The Case For Dressing Your Kids In Secondhand Clothing

by Elizabeth Broadbent
Originally Published: 
secondhand clothing
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My kids might be wearing your kids’ clothes. That is, if you drop them off at certain Goodwill and consignment shops. When I was a kid, wearing secondhand clothing was shameful. I always worried it would be like every “used prom dress” episode on TV ever — when the girl wearing the dress she got at Goodwill is destroyed with embarrassment because the rich bitch realizes it was hers and tells everyone. My kids? Not so much of a worry. Clothes are produced in much larger batches now and easily stratified: You get them at Walmart and Target, or you get them somewhere more high-end.

Other than the clearance rack at Target and the clearance rack on the Phish website, my kids’ clothes come exclusively from resale stores. Or came from resale stores — because since we have three boys, each two years apart, the younger two have spent their entire lives in hand-me-downs. It means we can date our lives by T-shirts. We can look back at pictures and say, “Oh my gosh, I remember when Blaise was in that green Phish shirt, and now the baby’s wearing it.”

We don’t buy secondhand clothing just because we can though. There are several important reasons we rely primarily on our local resale stores for everything from new shoes to winter coats. First, we’re poor. Okay, we’re not really poor, but we don’t have a lot of extra cash sitting around. My husband is a teacher, so you can extrapolate what his paycheck looks like (i.e., tiny). I’m a freelance writer, so you can extrapolate what my paycheck looks like (i.e., tinier).

Take into account the massive student loan debt we accrued, the food allergies that demand my kids and I have specialty bread and pasta and cereals and desserts, and the expensive psychiatric meds prescribed by the expensive psychiatric doc that keep me sane, and that tiny pile of cash gets even tinier. We turn off lights. We unplug appliances. And we shop at used clothing stores.

Moreover, have you shopped at some of those resale shops lately? I could afford to dress my kids in new Walmart togs. But by buying used, I can deck them out in Mini Boden, in vintage Ewok shirts, in Kenneth Cole, and in Scooby-Doo/Mace Windu/Spiderman/Captain America — of good quality, too, not crap.

They wear button-downs and Ralph Lauren with khakis more often than not. Last year, I actually wrangled them matching Christmas pajamas at the local kids’ clothing resale shop. I don’t doubt I’ll manage the same feat again this year. I’ve had people tell me they love how well I dress my kids. I take it as an enormous compliment.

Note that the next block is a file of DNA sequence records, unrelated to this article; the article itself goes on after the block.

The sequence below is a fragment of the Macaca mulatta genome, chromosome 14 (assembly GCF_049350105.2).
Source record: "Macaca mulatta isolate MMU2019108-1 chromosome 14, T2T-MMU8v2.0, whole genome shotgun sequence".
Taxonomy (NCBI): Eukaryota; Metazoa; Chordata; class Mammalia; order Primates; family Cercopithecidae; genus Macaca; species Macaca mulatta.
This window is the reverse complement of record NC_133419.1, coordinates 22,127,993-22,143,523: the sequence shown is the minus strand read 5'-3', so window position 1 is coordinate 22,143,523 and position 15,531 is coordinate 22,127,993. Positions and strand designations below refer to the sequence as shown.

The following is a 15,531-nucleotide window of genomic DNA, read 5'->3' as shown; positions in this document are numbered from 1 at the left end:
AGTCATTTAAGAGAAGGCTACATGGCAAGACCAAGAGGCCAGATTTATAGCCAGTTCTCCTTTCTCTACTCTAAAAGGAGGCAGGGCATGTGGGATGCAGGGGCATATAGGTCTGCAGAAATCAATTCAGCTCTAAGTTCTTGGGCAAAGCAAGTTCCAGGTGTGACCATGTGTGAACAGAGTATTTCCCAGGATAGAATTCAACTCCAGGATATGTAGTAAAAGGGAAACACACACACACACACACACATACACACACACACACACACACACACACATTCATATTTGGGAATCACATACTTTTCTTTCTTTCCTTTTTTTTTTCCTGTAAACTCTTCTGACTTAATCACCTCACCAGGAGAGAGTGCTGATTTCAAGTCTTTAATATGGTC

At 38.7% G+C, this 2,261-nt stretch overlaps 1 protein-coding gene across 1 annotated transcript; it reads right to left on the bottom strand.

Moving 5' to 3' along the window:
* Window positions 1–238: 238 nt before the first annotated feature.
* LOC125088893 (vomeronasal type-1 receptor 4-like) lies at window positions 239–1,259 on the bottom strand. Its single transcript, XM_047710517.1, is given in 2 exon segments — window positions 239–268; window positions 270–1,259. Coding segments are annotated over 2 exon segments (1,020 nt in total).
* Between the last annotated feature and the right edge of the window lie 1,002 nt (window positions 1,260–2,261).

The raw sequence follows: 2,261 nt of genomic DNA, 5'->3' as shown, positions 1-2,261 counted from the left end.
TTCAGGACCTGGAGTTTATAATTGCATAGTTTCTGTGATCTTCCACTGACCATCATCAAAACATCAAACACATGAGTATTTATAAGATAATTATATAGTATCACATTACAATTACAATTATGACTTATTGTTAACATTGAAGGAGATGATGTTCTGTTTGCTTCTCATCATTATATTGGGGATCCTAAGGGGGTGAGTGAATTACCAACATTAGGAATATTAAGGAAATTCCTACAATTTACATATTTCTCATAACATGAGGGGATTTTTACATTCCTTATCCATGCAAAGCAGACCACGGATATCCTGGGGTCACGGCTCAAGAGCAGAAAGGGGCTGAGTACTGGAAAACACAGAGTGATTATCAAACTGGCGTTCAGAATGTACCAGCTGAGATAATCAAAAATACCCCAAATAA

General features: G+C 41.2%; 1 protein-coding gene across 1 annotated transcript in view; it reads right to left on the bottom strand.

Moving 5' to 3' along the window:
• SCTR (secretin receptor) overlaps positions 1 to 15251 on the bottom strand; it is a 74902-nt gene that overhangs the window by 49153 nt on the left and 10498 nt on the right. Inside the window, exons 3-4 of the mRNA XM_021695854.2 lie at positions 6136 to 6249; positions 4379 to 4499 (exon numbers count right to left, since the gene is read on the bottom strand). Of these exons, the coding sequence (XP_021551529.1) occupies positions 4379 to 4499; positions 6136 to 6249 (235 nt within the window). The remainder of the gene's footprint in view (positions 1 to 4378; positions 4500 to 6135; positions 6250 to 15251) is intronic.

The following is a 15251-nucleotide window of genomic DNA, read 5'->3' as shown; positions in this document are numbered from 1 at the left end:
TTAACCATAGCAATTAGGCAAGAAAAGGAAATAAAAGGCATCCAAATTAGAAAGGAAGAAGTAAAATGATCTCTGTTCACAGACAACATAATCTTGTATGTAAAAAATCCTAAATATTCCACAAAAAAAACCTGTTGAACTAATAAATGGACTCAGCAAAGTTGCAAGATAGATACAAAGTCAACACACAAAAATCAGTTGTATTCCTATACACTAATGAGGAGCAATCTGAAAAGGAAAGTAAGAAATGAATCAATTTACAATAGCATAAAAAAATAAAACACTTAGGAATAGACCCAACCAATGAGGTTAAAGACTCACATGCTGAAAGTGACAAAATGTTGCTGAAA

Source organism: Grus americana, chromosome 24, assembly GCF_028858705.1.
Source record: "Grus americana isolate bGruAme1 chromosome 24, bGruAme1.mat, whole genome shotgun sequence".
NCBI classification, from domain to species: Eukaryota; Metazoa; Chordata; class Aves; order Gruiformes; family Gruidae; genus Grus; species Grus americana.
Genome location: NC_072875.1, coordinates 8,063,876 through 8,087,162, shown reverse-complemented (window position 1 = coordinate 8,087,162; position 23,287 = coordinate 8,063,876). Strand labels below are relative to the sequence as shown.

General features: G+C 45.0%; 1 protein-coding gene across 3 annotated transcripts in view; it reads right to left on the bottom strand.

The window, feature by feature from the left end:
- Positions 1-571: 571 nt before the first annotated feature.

There’s another reason we wear used (me included, as much as possible). The garment industry is out of control. Many major brands use sweatshop labor, and I don’t want to put my money into a system that’s exploiting poor workers in underdeveloped nations.

Sweatshop labor and poor working conditions aren’t the only problems with new garments, however. China’s textile industry alone produces about 3 billion tons of soot per year. It discards millions of tons of garments each year because they were simply dyed the wrong color. Rivers run with toxic dye from unrestrained mill run-off. And the textile industry uses a mind-boggling amount of water. According to the Wall Street Journal, it takes 505 gallons of water to produce one pair of Levi’s 501 jeans. Think of all the jeans Levis makes in a year. Then think of all the clothing in your local mall, your local Target, your local Walmart. Multiply that by every mall and every Target and every Walmart. The textile industry is actually the third biggest user of water in the world.

So we shop used. In the process, most of our money goes to charities, and the cash that doesn’t go there is used to support locally based businesses. My kids are dressed better than I could dress them new. And they have never complained, not once, of wearing secondhand clothing a stranger has worn, or wearing clothes their brothers have worn before them.

You can keep your mall. I’m headed to Goodwill, to Roundabouts, to the local cancer charity thrift store. I’ll go on eBay to get specialty items, like kids’ wetsuits. And then, when I’m finished, I’ll head over to an online consignment shop for myself. I need my own used wardrobe, after all, and personally, I’d prefer gently used Guess and Marc Jacobs to brand new Walmart.

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